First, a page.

- Croup: Croup is a type of respiratory infection that causes swelling of the windpipe or “trachea.” The initial symptoms of croup may include fever. As the condition progresses, the fever may diminish, but a “barking” cough and hoarseness may appear.
Treatment for a post-infectious cough includes medication, such as:
- dextromethorphan, which is a cough suppressant
Causes in children
In children the cause of a feverless cough can be the same as in adults. Some triggers, however, are more common in children than in adults. Below we discuss a couple of the triggers.
Children can position objects in their mouth out of curiosity or experimentation, or to relieve teething discomfort. If an infant mistakenly inhales a small object, it can get stuck in the airways. That can result in coughing.
Coughing in some cases helps to dislodge the substance from airways of the infant.
In other cases the object can cause the airways to be completely blocked, resulting in choking. This is more of a medical emergency. A kid who suffocates won’t be able to cough, scream or breathe.
The act of coughing will help to dislodge the substance if a child has inhaled a substance and is coughing.
But a child showing signs of choking may need emergency care to dislodge the object. The treatment will depend on the age of the person who is choking.
Children and adults over age 1 will need the Heimlich maneuver. Babies younger than 1 will need blows from the back and thrusts to the chest.
Nervousness or anxieties
Some kids may get their throats clear when they are nervous or anxious. Some people call it “habit cough.”
The treatment for a habit cough may involve:
- reassuring the child during times of stress or anxiety
- distracting the child during a coughing episode
- talking therapy to determine the cause of stress and anxiety
When diagnosing the cause of a fever-free cough, a doctor will inquire about the symptoms a person experiences. They will also perform a physical examination, during which they may use a stethoscope to listen to any irregular lung sounds.
A doctor may also recommend other diagnostic procedures, including:
- a chest X-ray or computerized tomography (CT) scan to check for fluid or abnormalities in the lungs
- allergy tests to determine whether the cough is due to an undiagnosed allergy
- a sputum test to check for the presence of infectious pathogens
- blood tests to check for infections or inflammation
An acute cough may sometimes improve following home treatment, such as:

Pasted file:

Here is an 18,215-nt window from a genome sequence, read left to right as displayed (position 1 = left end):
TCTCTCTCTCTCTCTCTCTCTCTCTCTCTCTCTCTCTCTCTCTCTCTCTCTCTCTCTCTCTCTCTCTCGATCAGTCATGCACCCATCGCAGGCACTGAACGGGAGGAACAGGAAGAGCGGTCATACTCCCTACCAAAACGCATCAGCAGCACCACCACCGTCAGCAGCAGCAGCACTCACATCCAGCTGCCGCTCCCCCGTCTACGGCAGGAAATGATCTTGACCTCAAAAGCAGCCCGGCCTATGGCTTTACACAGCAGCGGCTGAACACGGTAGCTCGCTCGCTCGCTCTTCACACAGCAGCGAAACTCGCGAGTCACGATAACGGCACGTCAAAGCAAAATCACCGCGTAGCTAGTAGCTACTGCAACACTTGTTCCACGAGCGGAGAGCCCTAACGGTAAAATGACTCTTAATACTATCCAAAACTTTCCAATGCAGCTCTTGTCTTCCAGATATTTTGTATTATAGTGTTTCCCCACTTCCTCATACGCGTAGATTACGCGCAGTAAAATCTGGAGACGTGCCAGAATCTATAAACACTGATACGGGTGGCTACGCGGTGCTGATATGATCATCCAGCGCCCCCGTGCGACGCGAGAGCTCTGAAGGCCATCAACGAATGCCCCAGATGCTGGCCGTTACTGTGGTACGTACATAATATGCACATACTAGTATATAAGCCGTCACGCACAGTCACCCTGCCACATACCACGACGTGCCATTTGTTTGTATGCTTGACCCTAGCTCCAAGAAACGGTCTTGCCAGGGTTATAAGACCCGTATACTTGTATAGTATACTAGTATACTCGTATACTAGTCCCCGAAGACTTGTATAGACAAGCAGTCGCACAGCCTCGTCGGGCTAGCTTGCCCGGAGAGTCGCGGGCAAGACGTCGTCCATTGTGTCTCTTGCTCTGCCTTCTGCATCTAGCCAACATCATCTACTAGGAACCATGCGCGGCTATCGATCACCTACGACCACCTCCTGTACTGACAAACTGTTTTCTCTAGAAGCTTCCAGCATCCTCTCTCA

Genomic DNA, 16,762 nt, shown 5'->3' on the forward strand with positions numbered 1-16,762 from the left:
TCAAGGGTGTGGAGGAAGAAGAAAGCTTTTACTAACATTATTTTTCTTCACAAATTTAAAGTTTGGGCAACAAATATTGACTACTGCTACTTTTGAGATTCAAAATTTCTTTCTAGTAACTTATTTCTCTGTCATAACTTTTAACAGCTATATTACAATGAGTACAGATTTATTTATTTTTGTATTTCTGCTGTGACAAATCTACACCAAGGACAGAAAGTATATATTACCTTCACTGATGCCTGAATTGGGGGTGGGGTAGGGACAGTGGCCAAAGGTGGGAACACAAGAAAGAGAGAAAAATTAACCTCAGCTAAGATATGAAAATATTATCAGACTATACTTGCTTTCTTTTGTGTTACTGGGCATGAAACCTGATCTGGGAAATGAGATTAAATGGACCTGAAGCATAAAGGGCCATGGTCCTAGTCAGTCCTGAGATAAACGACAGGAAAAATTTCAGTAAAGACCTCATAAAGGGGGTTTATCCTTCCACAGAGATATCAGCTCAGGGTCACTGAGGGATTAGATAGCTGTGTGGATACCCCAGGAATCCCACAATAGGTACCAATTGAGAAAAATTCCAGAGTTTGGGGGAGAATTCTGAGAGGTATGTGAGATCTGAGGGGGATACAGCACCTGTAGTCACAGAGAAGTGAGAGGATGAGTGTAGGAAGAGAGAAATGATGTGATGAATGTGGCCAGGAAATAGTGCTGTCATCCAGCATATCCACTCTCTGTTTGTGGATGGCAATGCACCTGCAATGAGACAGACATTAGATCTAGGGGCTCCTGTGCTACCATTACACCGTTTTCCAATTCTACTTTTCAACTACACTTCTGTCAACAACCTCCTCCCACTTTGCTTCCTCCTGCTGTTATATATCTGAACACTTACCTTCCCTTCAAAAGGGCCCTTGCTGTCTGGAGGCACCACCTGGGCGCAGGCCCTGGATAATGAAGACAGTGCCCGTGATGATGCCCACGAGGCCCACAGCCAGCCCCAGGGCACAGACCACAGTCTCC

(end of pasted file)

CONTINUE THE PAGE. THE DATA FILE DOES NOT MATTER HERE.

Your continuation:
- using a humidifier to keep the air moist
- taking hot showers to help alleviate congestion and open the airways
- drinking plenty of fluids, such as hot tea with honey to soothe irritation
- getting plenty of rest to help the body fight an infection
Some people may also find relief by using OTC medications, such as:
- cough syrups
- throat lozenges
- saline nasal sprays
Some medicines for cough and cold are not appropriate for babies. An individual can talk with their pharmacist or doctor about suitable options.
When to see a doctor
Coughs will improve within 3–4 weeks without any medical intervention. However, if a cough continues after 4 weeks a person can see a consultation with their doctor.
If any of the following symptoms accompany cough, a person should see their doctor as well:
- increased mucus production
- shortness of breath
- chest pain
- a bluish tint to the fingertips and lips
- blood in the mucus that is dark and contains bits of food or what looks like coffee grounds
Coughing can happen for a number of different reasons. A cough that occurs without a fever may be due to a simple irritation in the throat, or inhalation of a foreign. It can be a symptom of an infection too.
Coughs arising from an infection are frequently accompanied by fever.
In some cases, however, people won’t catch a fever. Cough is a symptom, in many cases, that continues long after the initial fever has passed.
If after several weeks a person doesn’t see a difference in their cough, they should see a doctor for a diagnosis and proper care.
People may also seek medical treatment to treat symptoms, such as chest pain , shortness of breath, and increased development of mucus.